Over the years I have noticed a habit in many of my clients — and also sadly in myself — where we seriously sabotage ourselves. I will paint a little picture for you, and then we will explore why this happens and how to get around it.
A few months ago, I completed a coaching contract with a man in a position of great responsibility and influence. He had been extraordinarily successful in his life, but there were a few areas that were not going so well. You know how it goes…when one thing is out of balance, it is like a stone in your shoe when you are hiking. It takes your whole attention.
Just like I do with all of my coaching clients, we made an extensive list of his intended outcomes at the beginning of our relationship. I encouraged him to dream as big as possible. Of course, I did not want him to include things that were impossible, like “I’m going to have a baby” or “I’m going to be six inches taller,” but I did encourage him to dig out the things that his heart longs for, but that his mind had given up on long ago.
The list we arrived at was fairly ambitious. To me, it was absolutely clear that each and every item was completely possible, just outside of his current system of belief. I remember he was a little skeptical about some of the items, but was willing to acknowledge he would really like these things to happen, even if he had given up on them.
We completed the coaching contract a few months ago. I think he had forgotten about some of the items on his list, but I had been checking them regularly. When we went back to look at the list in our last session, he was absolutely amazed. Each and every one of the things we had written down had come to be true, with no exceptions, including the things that he had firmly believed were impossible.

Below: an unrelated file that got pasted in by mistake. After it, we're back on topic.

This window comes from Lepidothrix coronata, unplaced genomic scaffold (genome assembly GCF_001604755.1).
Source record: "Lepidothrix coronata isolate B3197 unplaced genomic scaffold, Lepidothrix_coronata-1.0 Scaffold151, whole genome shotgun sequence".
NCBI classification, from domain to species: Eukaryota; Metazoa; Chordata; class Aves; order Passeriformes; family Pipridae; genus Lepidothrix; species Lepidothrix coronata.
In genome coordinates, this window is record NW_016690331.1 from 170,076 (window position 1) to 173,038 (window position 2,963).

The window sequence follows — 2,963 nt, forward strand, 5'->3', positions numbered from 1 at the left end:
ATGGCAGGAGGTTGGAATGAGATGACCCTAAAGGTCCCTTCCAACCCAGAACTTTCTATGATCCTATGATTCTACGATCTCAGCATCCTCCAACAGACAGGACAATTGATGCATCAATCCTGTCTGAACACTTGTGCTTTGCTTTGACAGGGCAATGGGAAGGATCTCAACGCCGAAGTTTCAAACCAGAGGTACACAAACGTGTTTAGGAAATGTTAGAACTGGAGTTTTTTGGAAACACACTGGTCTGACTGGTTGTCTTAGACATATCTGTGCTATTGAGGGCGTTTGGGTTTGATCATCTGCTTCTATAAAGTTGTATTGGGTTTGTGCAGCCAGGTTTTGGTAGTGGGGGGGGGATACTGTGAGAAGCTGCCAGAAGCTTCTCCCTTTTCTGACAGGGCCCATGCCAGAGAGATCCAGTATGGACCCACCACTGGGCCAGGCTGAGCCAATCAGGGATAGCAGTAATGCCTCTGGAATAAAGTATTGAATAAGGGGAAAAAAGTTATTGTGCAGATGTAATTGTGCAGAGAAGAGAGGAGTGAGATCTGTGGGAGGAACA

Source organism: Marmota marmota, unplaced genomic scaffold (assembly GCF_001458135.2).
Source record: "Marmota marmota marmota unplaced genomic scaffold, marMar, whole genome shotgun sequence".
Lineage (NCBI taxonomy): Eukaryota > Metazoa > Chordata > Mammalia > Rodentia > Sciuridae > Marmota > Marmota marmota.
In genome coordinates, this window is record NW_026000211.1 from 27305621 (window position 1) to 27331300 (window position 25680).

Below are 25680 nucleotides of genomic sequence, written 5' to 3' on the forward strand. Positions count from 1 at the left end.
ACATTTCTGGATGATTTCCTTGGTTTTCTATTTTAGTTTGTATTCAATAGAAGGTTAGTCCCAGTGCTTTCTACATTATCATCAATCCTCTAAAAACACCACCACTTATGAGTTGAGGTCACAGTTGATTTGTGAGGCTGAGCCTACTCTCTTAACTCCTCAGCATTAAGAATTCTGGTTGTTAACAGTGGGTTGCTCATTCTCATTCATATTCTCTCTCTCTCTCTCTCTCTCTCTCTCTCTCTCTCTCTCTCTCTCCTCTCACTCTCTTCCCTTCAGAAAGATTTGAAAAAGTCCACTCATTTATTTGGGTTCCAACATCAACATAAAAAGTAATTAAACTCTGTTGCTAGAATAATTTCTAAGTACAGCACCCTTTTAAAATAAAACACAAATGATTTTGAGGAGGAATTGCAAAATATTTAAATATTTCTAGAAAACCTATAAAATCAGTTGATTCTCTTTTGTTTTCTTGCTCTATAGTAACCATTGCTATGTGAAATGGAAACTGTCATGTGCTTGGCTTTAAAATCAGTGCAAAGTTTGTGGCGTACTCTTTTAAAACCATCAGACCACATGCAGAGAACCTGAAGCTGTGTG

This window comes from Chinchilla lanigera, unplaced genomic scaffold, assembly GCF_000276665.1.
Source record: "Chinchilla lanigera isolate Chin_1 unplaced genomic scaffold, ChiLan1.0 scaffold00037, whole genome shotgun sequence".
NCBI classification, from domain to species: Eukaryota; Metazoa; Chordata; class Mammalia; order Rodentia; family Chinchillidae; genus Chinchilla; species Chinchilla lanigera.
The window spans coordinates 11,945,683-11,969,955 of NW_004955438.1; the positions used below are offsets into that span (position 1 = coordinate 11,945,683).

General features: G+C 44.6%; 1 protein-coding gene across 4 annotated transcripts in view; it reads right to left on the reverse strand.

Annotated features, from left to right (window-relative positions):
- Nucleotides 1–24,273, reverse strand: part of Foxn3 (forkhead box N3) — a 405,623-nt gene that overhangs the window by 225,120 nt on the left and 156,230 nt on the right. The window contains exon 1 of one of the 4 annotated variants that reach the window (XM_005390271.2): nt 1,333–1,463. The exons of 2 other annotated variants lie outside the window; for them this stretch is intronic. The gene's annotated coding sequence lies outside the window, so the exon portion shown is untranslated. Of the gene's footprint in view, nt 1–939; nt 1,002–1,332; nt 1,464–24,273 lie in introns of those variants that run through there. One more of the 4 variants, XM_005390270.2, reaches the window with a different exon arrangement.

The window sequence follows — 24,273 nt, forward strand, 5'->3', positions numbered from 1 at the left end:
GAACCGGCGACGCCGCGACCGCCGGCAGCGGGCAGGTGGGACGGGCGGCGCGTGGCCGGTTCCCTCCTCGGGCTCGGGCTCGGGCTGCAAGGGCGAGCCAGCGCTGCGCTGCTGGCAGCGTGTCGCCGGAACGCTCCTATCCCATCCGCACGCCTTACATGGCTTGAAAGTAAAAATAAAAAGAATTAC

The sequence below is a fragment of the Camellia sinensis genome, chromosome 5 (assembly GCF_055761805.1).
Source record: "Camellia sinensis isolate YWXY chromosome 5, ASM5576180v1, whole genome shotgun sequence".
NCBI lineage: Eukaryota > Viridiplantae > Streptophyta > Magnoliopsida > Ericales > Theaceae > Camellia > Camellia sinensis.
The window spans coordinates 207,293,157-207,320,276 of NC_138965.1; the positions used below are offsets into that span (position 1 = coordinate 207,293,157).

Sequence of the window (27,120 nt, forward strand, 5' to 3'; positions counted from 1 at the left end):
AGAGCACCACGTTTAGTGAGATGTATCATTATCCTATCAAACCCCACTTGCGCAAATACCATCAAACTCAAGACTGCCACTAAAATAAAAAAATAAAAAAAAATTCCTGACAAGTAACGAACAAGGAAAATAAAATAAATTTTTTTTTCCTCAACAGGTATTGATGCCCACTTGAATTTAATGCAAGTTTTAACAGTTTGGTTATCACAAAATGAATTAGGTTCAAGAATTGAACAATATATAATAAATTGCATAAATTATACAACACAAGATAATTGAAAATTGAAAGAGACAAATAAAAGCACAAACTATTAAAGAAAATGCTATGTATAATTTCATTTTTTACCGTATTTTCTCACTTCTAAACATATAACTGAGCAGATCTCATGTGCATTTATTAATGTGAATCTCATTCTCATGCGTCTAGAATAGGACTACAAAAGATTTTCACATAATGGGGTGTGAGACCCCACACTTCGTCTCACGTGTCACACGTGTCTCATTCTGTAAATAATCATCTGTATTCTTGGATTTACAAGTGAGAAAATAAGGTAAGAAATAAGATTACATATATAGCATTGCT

You would imagine that under such circumstances, anybody would feel unequivocally and eternally happy. “Wow, wow, wow. I thought it was impossible. I thought these things were impossible, and I got all of them.” But in fact, it trickled back to me through mutual acquaintances that his evaluation was that the coaching was really good, he did get great outcomes, but… he would have probably managed these things anyway.
His evaluation is absolutely true. I am a thoroughly imperfect human being who luckily manages to step out of the way now and then and allow the Great Spirit to do its work. I am not looking for personal credit, “I did it, I’m a great guy,” but I am aware of how we sabotage ourselves when we look back on triumphant collaborations in this way.
I have also done this a lot in my life. I have entered into a relationship with a teacher, or a mentor, or a coach, and had tremendous insights which changed my life forever, but then, a few months later, felt ambivalent about the person and the relationship that helped me. “Yeah, it was great, but I would probably have worked it out anyway…”